Psychological trauma is as real as bodily trauma. Emotional wounds must be healed as part of the recovery process.

Psychological trauma can happen after living through an extraordinarily scary event. While traumatic events often involve a threat to life or safety, any situation that results in a person feeling emotionally overwhelmed or devastated can be hurtful—whether there are bodily wounds or not.

Reactions to the event

After a traumatic event such as an auto crash, survivors may have a wide range of responses. You may have all or some of these in the days, weeks or months after the crash.

Emotional

  • Shock, denial, disbelief
  • Anger, irritability, agitation
  • Guilt, shame, self-blame
  • Sadness, hopelessness
  • Anxiety, worry, fear
  • Social withdrawal and isolation
  • Emotional numbness, mood swings

Physical

  • Insomnia, nightmares
  • Racing heartbeat
  • Fatigue, low energy
  • Muscle tension, aches, pains
  • Headache, stomach distress
  • Crying spells
  • Hypervigilance, exaggerated startle response

Cognitive

  • Confusion, trouble focusing, forgetfulness
  • Intrusive memories, flashbacks

Everyone reacts differently

Even though these reactions are common, people react to experiences differently. What is painful to one person may not bother another. Allow yourself to have your own reactions, without judgment or guilt.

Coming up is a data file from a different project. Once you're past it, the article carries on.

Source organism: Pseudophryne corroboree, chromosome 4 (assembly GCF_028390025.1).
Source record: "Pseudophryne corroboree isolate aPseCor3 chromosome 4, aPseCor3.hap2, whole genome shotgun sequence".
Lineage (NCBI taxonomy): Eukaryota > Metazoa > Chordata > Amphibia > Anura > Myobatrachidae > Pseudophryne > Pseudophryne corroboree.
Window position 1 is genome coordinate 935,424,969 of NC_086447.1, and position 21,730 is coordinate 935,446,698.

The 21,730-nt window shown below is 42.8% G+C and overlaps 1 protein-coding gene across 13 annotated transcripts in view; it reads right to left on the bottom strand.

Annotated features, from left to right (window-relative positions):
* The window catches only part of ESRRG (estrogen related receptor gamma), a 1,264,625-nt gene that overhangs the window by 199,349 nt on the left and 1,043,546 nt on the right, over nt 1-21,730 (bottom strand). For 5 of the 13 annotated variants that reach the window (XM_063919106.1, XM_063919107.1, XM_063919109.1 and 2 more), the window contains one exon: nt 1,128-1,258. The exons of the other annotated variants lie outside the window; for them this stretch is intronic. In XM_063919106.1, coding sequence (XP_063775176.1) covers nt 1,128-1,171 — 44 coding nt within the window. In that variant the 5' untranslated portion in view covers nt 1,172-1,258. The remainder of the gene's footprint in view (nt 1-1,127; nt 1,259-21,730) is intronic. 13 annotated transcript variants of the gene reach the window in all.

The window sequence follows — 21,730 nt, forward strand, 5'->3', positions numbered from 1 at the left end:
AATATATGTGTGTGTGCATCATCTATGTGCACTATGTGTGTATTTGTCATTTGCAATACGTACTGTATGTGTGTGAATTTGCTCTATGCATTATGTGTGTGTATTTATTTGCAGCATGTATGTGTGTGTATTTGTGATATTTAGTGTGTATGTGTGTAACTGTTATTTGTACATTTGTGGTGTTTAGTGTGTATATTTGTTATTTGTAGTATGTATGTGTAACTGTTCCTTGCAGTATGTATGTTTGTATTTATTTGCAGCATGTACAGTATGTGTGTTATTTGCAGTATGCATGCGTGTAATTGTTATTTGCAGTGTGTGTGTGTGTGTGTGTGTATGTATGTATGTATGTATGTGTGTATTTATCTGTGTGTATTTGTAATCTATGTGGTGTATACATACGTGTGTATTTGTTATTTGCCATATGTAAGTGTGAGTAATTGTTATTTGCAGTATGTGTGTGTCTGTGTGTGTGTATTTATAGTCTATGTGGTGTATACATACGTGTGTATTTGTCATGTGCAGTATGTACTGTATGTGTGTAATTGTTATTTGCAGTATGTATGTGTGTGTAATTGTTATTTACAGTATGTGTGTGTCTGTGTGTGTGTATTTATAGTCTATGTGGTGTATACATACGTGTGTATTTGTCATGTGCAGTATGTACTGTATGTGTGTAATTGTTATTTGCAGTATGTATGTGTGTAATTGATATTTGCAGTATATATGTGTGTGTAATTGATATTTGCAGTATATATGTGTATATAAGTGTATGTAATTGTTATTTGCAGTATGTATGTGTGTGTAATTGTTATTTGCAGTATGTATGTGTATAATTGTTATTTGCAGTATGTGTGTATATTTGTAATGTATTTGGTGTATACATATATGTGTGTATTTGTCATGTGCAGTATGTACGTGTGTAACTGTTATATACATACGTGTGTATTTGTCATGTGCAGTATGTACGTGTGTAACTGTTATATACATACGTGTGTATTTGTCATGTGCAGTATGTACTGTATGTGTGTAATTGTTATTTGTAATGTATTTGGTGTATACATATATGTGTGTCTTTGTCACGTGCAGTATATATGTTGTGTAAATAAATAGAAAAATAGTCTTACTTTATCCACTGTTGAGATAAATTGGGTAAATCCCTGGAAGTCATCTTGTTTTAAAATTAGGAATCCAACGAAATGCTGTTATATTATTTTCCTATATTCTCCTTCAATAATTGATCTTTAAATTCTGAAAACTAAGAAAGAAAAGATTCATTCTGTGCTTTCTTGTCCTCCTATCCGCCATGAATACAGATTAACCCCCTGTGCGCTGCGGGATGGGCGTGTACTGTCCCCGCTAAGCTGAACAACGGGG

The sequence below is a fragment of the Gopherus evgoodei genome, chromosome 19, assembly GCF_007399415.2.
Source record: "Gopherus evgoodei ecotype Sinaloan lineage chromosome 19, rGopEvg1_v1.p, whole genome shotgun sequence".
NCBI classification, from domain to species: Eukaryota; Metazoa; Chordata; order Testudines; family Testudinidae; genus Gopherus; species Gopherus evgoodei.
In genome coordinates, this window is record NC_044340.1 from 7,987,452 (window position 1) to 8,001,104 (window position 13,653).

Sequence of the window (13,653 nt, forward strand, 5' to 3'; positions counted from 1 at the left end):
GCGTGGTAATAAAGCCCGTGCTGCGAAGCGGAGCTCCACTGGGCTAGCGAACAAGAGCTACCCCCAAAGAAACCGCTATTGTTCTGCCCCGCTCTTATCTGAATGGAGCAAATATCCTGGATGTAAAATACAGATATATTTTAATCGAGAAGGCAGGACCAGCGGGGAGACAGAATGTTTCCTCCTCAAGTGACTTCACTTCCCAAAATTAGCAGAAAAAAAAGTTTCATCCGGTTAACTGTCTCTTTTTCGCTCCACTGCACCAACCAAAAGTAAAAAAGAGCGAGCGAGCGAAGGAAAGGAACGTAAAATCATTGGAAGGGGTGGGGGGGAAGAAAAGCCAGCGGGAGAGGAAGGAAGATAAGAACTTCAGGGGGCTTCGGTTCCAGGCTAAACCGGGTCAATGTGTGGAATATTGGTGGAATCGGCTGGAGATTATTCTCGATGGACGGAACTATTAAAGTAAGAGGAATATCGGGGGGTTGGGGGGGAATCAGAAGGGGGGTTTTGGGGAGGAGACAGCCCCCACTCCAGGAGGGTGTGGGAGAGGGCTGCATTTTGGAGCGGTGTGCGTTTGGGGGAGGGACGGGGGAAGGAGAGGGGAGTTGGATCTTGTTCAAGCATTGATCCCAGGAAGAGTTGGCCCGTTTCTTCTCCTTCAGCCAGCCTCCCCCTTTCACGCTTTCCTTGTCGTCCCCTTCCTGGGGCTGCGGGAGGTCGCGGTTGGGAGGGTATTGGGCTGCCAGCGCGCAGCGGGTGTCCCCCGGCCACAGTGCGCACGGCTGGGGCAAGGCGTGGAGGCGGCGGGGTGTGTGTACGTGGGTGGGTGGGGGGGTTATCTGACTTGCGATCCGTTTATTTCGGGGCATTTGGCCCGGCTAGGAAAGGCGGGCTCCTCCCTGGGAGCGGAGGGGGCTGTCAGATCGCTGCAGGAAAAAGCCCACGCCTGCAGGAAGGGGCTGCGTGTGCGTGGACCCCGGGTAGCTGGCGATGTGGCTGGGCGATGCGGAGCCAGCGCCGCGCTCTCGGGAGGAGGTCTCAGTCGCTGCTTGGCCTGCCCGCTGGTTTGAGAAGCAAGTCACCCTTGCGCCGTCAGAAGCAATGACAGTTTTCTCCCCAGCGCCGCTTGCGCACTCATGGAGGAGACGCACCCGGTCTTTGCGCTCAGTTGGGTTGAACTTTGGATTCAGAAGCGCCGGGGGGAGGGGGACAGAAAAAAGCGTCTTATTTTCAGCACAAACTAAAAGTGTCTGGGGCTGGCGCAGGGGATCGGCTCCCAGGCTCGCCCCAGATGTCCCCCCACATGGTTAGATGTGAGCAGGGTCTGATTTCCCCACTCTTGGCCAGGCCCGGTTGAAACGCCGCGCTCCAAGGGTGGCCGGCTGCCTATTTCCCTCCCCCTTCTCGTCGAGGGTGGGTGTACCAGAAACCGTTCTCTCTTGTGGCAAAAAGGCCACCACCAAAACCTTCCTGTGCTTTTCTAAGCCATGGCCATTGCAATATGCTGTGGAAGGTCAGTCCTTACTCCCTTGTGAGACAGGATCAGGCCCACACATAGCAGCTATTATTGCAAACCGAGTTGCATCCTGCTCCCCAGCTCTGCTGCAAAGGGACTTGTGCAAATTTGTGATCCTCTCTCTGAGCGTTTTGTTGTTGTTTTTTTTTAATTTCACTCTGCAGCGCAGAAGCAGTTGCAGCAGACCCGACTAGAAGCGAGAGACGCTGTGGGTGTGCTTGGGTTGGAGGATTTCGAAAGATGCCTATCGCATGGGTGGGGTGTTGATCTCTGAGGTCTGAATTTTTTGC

Recovering from a traumatic event takes time. Everyone heals at his own pace. You may not "get over it" as quickly as you (or others) think you should. The longer you avoid dealing with your reactions, the longer you will be touched by the trauma.

Strategies for healing

  • Take care of yourself. Eat a balanced diet, exercise regularly, and get enough rest.
  • Keep up a daily routine. Keep a balanced schedule between work and home. Stay active and involved.
  • Get support from others. Talk about it with friends, family members, or clergy.

Know when to get help

Get professional help if:

  • Symptoms last for weeks
  • You have trouble functioning at home or work
  • You avoid things that remind you of the crash
  • You use drugs or alcohol to cope
By Karen S. Dickason, L.C.S.W., C.E.A.P.
Source: Diagnostic and Statistical Manual of Mental Disorders, 4th Edition

The information provided on the Achieve Solutions site, including, but not limited to, articles, assessments, and other general information, is for informational purposes only and should not be treated as medical, health care, psychiatric, psychological, or behavioral health care advice. Nothing contained on the Achieve Solutions site is intended to be used for medical diagnosis or treatment or as a substitute for consultation with a qualified health care professional. Please direct questions regarding the operation of the Achieve Solutions site to Web Feedback. If you have concerns about your health, please contact your health care provider.  ©2018 Beacon Health Options, Inc.

 

Close

  • Useful Tools

    Select a tool below

© 2018 Beacon Health Options, Inc.